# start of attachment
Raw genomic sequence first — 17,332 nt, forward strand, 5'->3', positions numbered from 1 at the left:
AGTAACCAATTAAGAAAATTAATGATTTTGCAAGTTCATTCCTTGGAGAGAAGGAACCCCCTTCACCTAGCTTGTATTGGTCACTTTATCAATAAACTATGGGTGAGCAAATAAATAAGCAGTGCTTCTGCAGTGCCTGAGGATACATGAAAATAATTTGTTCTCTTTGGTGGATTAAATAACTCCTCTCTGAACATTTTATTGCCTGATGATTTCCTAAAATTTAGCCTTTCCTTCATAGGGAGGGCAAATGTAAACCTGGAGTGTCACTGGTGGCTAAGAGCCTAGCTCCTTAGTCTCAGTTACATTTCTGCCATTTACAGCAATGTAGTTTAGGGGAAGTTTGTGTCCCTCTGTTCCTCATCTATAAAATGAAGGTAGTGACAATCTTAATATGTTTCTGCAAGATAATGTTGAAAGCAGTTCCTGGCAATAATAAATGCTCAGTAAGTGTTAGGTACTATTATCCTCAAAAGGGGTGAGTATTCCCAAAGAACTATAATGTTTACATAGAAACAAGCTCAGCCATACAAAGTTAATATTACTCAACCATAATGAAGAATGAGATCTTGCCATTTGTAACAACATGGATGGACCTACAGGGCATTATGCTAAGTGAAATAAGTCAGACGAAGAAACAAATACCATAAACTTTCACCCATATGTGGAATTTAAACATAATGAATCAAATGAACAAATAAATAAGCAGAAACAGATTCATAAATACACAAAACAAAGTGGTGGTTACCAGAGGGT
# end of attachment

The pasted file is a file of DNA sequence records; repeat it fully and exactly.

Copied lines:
Raw genomic sequence first — 17,332 nt, forward strand, 5'->3', positions numbered from 1 at the left:
AGTAACCAATTAAGAAAATTAATGATTTTGCAAGTTCATTCCTTGGAGAGAAGGAACCCCCTTCACCTAGCTTGTATTGGTCACTTTATCAATAAACTATGGGTGAGCAAATAAATAAGCAGTGCTTCTGCAGTGCCTGAGGATACATGAAAATAATTTGTTCTCTTTGGTGGATTAAATAACTCCTCTCTGAACATTTTATTGCCTGATGATTTCCTAAAATTTAGCCTTTCCTTCATAGGGAGGGCAAATGTAAACCTGGAGTGTCACTGGTGGCTAAGAGCCTAGCTCCTTAGTCTCAGTTACATTTCTGCCATTTACAGCAATGTAGTTTAGGGGAAGTTTGTGTCCCTCTGTTCCTCATCTATAAAATGAAGGTAGTGACAATCTTAATATGTTTCTGCAAGATAATGTTGAAAGCAGTTCCTGGCAATAATAAATGCTCAGTAAGTGTTAGGTACTATTATCCTCAAAAGGGGTGAGTATTCCCAAAGAACTATAATGTTTACATAGAAACAAGCTCAGCCATACAAAGTTAATATTACTCAACCATAATGAAGAATGAGATCTTGCCATTTGTAACAACATGGATGGACCTACAGGGCATTATGCTAAGTGAAATAAGTCAGACGAAGAAACAAATACCATAAACTTTCACCCATATGTGGAATTTAAACATAATGAATCAAATGAACAAATAAATAAGCAGAAACAGATTCATAAATACACAAAACAAAGTGGTGGTTACCAGAGGGT